We usually have the discussion on the night before Thanksgiving. It happens as my husband and I are cleaning the kitchen after the last onslaught of cooking and chopping. We're achy and footsore, and we reek of raw onions. We should take our showers. Instead, my husband will raise the question: Will anyone prepare our traditional holiday dinner when we are gone?
The most likely answer, it seems, is no.
After all, many of our peers spend their holidays in restaurants. “We didn't have to wash dishes!” they exclaim, with an air of having discovered the New World. Other friends can't hide their delight at learning that holiday meals can be ordered from their local supermarkets. Still other friends flee the whole issue by booking a holiday cruise. Can we expect our harried children to do more, just out of loyalty to our family traditions?
We probably shouldn't.
It is true that our family loves holiday get-togethers. My daughters arrive early in the morning to crumble cornbread for the dressing and cut up apples and oranges for the fruit salad. The kids enjoy helping to cook the cranberry sauce, listening for the soft explosions as the berries pop. The men pitch in to carve the turkey or the ham. Our tables have centerpieces, and we use the good china.
That's not to say that there haven't been bumps in the road. Turkeys have stubbornly refused to thaw. Heating elements have gone out. Dinner rolls have been burned. Many times it's been a challenge to get the holiday meal on the table before we all fainted from hunger. But we have always persevered.
But there are signs that even in our family, the holiday dinner is endangered.
My kids either don't have a dining room, or they use the dining room for a home office or for some other purpose. None of them has multiple sets of dishes or flatware. And while they are all competent cooks, they all have many things they would rather do. Clearly the holiday dinner as my husband and I do it is unlikely to survive our demise. But that's okay, because it's possible to honor tradition and still make a few changes.
I've already learned to make it easier on everyone by compromising a little. We still set the table with good china, but after the good dishes have been enjoyed and are loaded in the dishwasher, we break out the paper plates. We've added vegetarian stuffing and kale salad to the menu as family members have changed their eating habits. Last year I discovered that most people can't tell the difference between prepared pie crusts and those made from my mother's treasured recipe. Traditions, it turns out, can be tweaked a little without harm.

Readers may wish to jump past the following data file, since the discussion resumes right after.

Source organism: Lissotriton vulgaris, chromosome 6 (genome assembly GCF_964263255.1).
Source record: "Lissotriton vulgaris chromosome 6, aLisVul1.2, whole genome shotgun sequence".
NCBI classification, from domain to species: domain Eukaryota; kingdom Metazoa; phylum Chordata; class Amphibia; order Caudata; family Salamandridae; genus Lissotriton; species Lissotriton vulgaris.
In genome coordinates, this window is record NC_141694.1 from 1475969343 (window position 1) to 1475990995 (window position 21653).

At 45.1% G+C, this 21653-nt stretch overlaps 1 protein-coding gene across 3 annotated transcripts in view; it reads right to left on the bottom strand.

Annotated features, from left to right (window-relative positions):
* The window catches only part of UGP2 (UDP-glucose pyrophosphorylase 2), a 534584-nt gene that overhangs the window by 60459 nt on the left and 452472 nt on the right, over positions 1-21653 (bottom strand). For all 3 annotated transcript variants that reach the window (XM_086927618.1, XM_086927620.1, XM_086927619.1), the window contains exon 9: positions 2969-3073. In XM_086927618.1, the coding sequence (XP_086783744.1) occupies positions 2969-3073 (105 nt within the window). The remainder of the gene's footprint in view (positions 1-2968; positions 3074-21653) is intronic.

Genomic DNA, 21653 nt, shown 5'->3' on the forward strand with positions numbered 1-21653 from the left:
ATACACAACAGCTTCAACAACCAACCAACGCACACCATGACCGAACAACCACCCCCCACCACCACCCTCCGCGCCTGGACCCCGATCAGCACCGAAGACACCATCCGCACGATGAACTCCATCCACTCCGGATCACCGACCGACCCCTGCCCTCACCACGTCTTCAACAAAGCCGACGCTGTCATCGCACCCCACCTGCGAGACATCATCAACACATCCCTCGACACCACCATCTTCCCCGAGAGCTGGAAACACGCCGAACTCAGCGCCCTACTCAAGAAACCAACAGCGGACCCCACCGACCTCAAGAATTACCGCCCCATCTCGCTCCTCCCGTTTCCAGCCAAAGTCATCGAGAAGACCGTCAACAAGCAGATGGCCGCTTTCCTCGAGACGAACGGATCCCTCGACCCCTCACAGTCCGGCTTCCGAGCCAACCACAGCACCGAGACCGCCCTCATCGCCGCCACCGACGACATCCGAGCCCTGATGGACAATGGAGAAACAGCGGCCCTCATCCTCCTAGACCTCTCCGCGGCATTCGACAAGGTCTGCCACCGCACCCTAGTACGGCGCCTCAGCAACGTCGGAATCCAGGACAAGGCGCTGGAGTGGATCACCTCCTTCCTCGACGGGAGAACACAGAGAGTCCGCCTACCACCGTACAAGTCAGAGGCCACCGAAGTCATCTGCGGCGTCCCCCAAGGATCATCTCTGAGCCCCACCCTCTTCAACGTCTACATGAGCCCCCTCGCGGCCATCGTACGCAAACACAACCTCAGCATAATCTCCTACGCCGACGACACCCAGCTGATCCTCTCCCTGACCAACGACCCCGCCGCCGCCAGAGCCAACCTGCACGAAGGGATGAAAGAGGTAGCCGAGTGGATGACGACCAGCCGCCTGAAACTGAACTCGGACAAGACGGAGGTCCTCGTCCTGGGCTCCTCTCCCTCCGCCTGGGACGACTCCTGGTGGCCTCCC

When my husband and I are gone, maybe the kids will choose a different kind of celebration. We live in coastal Texas, where lots of people celebrate with homemade tamales or a big pot of gumbo. Maybe they will opt for one of these or begin their own new tradition.
This is where I'm expected to say that the most important thing is being together. And that is true. But even that goal isn't easily accomplished. When children and grandchildren acquire partners, it's only right that we share them with their other families. There are different ways to handle this situation. When I was young, we spent Thanksgiving with one side of the family and Christmas with the other, then switched the following year. It has become increasingly common for extended families to hold their celebrations either early or late, so that family members don't have to choose where to go on the actual holiday. Still, in every family there will be times when someone is deployed overseas, or on a mission trip, or grounded for medical reasons and can't be with the family. We've had years when family members moved heaven and earth to be here for a holiday dinner and then ended up in bed with a virus!
This year our oldest granddaughter will miss our Christmas celebration because it's the only time she and her best travel buddy can get away from work at the same time. So while we are opening presents, she'll be celebrating in Australia. And that's okay, because seeing the world is her dream. At least through modern technology we'll be able to share a bit of our holiday with our granddaughter and also get a glimpse of life down under.
The perfect holiday dinner, where every menu item comes out perfectly and is beautifully served, where every family member is present, has always been elusive. The holiday dinner isn't endangered, not really. As long as people enjoy good food and family members love each other, it will survive, in one form or another.
That's what I'll tell my husband on this Thanksgiving eve.
Susan Adcox is a writer specializing in grandparenting topics. She is the author of Stories From My Grandparent: A Heirloom Journal for Your Grandchild.
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